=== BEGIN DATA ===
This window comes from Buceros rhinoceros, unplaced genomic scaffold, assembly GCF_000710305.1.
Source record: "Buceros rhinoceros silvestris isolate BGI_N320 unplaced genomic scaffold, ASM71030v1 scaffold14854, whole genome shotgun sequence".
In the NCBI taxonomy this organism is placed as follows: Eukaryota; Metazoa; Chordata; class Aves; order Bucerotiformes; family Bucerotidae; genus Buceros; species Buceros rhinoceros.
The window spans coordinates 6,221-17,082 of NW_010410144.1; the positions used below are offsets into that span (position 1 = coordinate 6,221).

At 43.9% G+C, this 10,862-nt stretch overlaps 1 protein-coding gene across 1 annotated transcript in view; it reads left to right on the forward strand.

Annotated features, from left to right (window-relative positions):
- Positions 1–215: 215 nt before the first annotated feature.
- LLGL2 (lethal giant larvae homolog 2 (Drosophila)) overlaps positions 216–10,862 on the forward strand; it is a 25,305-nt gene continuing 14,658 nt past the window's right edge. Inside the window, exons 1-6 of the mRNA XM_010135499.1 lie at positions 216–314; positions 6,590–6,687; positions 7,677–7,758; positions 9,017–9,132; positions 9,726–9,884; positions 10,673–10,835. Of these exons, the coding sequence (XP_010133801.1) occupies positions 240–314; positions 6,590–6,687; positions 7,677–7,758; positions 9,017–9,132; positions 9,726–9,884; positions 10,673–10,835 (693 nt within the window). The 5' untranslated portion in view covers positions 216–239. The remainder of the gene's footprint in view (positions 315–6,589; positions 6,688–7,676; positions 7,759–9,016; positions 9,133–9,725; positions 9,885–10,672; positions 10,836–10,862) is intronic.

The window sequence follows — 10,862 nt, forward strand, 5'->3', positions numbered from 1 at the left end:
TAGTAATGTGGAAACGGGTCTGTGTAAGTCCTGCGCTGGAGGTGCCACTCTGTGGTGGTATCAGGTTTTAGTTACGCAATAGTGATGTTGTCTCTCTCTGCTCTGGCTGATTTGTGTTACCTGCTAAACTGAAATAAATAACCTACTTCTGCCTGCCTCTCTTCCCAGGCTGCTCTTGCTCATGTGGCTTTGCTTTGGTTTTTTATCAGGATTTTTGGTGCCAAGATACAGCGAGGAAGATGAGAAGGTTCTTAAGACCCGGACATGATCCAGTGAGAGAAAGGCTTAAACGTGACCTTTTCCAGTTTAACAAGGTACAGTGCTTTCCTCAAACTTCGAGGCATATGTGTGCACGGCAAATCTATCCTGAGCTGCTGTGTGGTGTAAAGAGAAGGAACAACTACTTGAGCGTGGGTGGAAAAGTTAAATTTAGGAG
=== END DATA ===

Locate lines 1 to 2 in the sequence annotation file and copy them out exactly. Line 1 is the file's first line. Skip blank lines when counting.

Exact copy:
This window comes from Buceros rhinoceros, unplaced genomic scaffold, assembly GCF_000710305.1.
Source record: "Buceros rhinoceros silvestris isolate BGI_N320 unplaced genomic scaffold, ASM71030v1 scaffold14854, whole genome shotgun sequence".